Carter, L. (2015). Globalisation, neoliberalism and science education. J. Zajda. 839-850. The Netherlands: Springer.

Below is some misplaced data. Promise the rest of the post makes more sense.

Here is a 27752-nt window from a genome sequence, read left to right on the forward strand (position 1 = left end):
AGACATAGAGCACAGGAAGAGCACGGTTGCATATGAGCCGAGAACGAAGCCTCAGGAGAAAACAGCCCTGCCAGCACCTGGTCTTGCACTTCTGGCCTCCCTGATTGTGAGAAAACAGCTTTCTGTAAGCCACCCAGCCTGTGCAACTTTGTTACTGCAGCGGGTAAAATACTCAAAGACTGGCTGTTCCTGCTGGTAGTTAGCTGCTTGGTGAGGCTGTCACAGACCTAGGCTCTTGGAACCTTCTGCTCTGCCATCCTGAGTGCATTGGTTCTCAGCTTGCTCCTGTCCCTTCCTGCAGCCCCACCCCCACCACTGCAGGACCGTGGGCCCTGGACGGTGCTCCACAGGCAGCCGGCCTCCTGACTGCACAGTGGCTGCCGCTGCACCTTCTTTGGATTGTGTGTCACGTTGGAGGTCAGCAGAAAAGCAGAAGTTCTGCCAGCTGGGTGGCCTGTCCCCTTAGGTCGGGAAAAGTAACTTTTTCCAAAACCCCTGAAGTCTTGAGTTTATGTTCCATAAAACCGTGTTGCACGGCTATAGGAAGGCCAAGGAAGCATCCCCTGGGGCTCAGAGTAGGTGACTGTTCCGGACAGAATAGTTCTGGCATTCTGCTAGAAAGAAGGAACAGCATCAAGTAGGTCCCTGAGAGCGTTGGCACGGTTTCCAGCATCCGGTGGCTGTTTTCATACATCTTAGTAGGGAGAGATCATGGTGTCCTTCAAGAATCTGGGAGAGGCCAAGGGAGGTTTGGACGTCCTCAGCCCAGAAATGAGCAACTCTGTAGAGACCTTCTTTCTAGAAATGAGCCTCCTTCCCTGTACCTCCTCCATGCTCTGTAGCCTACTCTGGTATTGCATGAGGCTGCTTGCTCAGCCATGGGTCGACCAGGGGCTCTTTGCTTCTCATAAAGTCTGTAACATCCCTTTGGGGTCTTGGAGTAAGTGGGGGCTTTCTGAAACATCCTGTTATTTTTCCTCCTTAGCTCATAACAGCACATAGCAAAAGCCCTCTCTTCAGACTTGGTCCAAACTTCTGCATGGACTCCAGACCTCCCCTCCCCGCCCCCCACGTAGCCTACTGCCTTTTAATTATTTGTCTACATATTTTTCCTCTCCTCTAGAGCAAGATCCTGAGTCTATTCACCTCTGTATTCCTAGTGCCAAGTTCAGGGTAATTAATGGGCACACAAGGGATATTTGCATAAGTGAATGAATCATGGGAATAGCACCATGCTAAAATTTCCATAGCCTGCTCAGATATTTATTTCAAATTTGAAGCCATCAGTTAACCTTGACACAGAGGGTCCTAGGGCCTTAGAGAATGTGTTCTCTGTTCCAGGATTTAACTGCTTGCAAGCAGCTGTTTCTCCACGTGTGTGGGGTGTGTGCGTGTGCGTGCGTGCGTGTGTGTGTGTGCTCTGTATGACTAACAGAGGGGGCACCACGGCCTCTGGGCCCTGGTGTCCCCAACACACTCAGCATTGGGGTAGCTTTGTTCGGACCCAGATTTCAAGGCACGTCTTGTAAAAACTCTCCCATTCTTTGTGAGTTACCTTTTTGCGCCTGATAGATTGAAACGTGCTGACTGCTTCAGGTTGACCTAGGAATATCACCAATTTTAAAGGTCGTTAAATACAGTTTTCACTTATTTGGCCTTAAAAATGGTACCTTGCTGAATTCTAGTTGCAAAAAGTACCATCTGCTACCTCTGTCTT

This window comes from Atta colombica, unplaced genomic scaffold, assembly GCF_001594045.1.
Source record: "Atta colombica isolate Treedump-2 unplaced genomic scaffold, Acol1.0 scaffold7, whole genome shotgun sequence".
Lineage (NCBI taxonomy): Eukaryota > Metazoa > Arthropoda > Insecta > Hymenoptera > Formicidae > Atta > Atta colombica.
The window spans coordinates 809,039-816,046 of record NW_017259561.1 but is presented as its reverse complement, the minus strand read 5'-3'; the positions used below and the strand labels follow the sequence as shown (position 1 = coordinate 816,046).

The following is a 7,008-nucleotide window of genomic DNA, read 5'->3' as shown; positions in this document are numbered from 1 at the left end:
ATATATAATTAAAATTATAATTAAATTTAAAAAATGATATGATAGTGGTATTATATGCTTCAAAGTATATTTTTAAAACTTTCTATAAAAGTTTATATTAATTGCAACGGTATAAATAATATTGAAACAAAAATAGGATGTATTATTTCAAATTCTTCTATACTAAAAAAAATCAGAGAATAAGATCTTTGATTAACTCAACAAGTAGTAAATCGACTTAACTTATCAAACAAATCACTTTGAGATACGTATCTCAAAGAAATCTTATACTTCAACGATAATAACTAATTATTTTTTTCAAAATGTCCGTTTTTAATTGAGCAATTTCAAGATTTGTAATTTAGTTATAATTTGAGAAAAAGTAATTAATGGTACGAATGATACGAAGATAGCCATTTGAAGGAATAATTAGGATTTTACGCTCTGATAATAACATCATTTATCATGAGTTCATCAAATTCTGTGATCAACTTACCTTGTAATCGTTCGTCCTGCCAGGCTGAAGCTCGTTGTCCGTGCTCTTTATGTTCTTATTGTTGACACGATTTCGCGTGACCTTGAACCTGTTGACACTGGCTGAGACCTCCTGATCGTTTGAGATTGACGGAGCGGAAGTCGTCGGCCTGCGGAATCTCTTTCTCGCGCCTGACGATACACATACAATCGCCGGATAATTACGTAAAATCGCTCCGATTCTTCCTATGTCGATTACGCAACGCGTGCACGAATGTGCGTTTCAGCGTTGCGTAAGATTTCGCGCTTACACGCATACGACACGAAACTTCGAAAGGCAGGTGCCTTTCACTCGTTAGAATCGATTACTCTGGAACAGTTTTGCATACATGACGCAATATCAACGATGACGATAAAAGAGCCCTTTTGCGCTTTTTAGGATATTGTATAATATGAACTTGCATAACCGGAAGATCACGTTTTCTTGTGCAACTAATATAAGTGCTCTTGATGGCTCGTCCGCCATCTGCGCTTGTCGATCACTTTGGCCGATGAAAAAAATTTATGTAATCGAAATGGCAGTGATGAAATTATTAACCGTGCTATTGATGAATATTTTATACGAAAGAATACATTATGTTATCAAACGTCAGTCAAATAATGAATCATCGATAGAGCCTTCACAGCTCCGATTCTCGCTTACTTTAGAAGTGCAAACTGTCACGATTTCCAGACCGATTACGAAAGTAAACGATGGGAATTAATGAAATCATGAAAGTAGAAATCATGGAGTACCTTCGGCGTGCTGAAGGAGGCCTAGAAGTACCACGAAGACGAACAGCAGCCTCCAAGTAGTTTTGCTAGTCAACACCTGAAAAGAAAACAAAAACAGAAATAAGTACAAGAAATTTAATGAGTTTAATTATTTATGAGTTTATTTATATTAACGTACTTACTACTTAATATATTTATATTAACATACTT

The geopolitical, economic and sociocultural complexity, that is, the twenty-first century, requires globalisation to be part of the lexicon of science education scholarship and practice. In this chapter, I contribute to the discussion of political economic globalisation focusing on the dominant logic of neoliberalism and its reconstruction of science education. Within the science education field, it is clearly ‘the road less travelled’ but nevertheless vital for understanding the way in which all science education proceeds even if it is under acknowledged or, indeed, not understood. To this end, I describe the acute and prescient observations of the French philosopher Michel Foucault who in his lectures to the Collège de France in 1978 and 1979 outlined the polycentric formation of neoliberal governmentality. To my mind, Foucault develops a particularly accessible account of neoliberalism’s tenets that can become visible in contemporary settings such as science education. I then review the privileged pedagogies within science education to suggest that they have been coopted to become part of the neoliberal subjectification of school science students.
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